I didn’t know that. I found out there were a lot of things I didn’t know about the English language as I paged through her, The New Lexicon Webster’s Encyclopedic Dictionary of the English Language. There was a short history lesson that clearly documented our language’s evolution from Old English through Middle English and on to Early Modern English. I especially got a kick out of the spelling and sound of the West Saxon version of the Lord’s Prayer from Matthew 6 of the Bible’s King James Version. It’s impossible to reproduce on my modern keyboard so I’ve attached a photo/screen shot.
Try pronouncing this gibberish after a few triple whiskeys. Reminds me of a guy named Rod Tubbs who was in our police poker club. Tubbs spoke like this halfway and worse through every evening.
Enough sidetrack. English study is a serious business and, if I wanted to get my money’s worth, I needed to keep paging. I’ll save you from regurgitating the 1144 page dictionary, but I do say the Practical English Handbook part was fascinating. I didn’t think it could happen, but it blows Elements Of Style out of the water. Here’s the prelude to the most concise, 45-page guide I’ve ever read:
“The purpose of this Handbook is to provide a quick, easy-to-use guide to grammar, correct usage, and punctuation. It is intended for use in the business office, in the home, and in school. Secretaries, writers, teachers, and students will find it especially useful. The Handbook is divided into 25 sections or chapters each covering an important aspect or problem in English. The book is designed so that it may be used as a step-by-step complete self-study English review. But, in addition, it is a complete reference handbook for day-to-day use whenever a question arises concerning English useage or punctuation.”
I’m not going to list each chapter, as I don’t want to write an encyclopedic post full of lexiconal morphemes. But I do want to highlight the Parts Of Speech chapter, the Sentence Patterns chapter, and the Punctuation Review chapter. There were more goods packed in short spaces than I could ever imagine. Just the information on commas alone was worth my price of tuition.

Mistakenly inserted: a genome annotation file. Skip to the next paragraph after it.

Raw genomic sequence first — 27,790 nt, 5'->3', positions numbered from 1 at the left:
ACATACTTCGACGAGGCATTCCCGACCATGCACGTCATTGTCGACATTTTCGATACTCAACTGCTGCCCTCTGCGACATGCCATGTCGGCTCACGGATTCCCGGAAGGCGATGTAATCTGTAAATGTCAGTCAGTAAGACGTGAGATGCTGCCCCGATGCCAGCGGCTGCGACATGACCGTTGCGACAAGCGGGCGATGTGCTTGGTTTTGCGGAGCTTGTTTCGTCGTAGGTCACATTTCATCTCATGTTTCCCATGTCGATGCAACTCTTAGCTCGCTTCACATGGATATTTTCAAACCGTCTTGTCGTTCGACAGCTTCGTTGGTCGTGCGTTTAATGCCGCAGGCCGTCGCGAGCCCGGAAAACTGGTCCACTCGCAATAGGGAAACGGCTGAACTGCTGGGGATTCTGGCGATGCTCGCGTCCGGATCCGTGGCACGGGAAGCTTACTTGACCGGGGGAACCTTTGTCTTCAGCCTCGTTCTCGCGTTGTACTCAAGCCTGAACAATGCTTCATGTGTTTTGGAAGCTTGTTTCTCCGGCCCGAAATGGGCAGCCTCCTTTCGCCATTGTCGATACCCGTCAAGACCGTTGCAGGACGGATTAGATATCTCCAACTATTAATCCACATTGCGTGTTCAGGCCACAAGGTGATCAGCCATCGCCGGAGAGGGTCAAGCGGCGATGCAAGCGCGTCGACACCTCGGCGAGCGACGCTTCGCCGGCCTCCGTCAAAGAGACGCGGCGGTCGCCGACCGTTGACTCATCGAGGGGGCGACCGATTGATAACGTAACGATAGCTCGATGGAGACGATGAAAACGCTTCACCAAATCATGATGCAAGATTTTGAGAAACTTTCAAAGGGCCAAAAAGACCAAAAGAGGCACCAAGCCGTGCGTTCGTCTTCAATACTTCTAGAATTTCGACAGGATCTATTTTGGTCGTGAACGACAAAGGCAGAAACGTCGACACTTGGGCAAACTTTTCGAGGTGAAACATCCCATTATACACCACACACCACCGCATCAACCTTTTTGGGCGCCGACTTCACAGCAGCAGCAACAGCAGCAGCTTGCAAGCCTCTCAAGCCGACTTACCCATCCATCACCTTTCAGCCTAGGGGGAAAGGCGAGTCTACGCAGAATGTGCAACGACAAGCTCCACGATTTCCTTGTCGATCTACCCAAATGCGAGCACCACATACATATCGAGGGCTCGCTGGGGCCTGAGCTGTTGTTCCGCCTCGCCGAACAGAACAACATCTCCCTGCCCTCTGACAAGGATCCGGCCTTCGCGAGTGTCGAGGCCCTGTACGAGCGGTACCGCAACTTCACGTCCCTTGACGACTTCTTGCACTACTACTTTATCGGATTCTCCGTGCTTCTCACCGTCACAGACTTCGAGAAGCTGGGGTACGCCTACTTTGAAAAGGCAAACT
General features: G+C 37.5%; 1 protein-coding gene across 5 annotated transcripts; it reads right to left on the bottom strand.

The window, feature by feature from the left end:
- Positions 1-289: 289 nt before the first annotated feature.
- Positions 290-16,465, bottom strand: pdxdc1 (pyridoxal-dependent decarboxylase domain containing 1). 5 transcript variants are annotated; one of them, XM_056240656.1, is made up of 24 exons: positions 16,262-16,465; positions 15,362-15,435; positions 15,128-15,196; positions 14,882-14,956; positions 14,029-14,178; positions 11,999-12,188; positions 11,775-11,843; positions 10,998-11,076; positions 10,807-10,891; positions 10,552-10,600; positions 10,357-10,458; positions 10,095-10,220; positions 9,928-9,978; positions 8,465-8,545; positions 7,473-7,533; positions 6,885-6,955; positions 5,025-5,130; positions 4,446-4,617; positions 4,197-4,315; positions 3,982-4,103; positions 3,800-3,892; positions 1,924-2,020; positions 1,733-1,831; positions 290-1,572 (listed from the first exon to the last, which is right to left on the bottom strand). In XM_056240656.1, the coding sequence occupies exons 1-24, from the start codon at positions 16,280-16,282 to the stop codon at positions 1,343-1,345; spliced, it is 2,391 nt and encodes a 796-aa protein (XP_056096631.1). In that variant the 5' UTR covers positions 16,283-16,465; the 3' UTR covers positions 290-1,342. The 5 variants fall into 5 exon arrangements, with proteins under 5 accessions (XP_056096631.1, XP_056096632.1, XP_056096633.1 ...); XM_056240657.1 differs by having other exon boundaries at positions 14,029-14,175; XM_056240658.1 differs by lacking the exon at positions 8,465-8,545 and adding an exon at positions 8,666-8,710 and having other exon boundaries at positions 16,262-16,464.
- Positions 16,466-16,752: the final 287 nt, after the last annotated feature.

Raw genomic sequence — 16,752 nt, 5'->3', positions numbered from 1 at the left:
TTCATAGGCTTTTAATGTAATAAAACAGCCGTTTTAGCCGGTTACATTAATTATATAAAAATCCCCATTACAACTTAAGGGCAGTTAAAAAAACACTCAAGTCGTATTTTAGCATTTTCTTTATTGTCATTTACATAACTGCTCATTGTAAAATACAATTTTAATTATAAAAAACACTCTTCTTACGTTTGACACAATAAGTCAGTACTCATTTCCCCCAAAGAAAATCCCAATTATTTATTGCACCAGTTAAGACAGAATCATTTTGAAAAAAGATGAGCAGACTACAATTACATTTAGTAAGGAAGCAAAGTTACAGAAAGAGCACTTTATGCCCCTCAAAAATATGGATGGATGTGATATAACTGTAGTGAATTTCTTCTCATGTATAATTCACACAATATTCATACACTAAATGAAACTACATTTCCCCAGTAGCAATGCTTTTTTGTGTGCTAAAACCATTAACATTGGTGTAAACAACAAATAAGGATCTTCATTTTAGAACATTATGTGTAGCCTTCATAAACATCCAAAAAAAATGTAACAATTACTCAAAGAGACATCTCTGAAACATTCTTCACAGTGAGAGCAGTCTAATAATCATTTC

Speaking of the price of tuition, you’re probably wondering how I came up with the Masters Degree in English Language figure of $117,421.65. Well, I went to the University of British Columbia’s website and looked up the details of their Masters of Arts — English Language program. Here’s a snippet from the UBC MAEL page:
“The UBC English Graduate Program, one of the most vibrant and wide-ranging in Canada, has been awarding the M.A. degree since 1919. Students may earn the degree in each of two areas: English Literature and English Language. Indeed, the UBC English Department is one of the few departments in North America to offer a language program in addition to its literary programs.
The English Language program includes specializations in history and structure of language, discourse and genre analysis, and history and theory of rhetoric. Faculty members in the Language program teach and supervise research in descriptive linguistics, historical linguistics, cognitive linguistics, functional grammar, semantics, pragmatics, discourse analysis, stylistics, genre studies, and history and theory of rhetoric. Students in the English Literature program can take advantage of Language graduate courses; recent offerings include courses on reported speech and its rhetorical versatility across genres; the uses of classical rhetoric for contemporary critical practice; and cognitive approaches to the language of literature. By the same token, Language students can take advantage of the wide variety of Literature courses our department offers.”
Below this pitch is their rates. Basic tuition is $6,358.13 per year and their living-within costs are starting at $17,126.20 per year. That adds to a total yearly amount of $23,484.13. Seeing as it takes five years to earn an MA, that means getting a Masters Degree of English Language will set you back $117,421.65.
Now, I’m not naïve enough to think I really can get the equivalent of an expensive, five-year university program by reading my fifty-cent book. I have a high regard for education and highly educated people, and I truly respect their degrees. But what I did buy with my half dollar was access to a wealth of knowledge in The New Lexicon Webster’s Encyclopedic Dictionary of the English Language.
I don’t know if you can stumble upon this language beauty in a used book store. If you can, by all means grab it. I do know, however, that you can get copies on Amazon. They list a used hardcover for a very reasonable $15.68.
Okay, Kill Zoners. Have any of you got a copy of The New Lexicon Webster’s Encyclopedic Dictionary of the English Language? And what English language resources do you recommend? The University of Kill Zone floor’s mic is now open.
Garry Rodgers is a retired homicide detective with a second career as a coroner in the Province of British Columbia. Now, he’s an indie writer with an eight-part series of based-on-true-crime stories as well as many stand alones.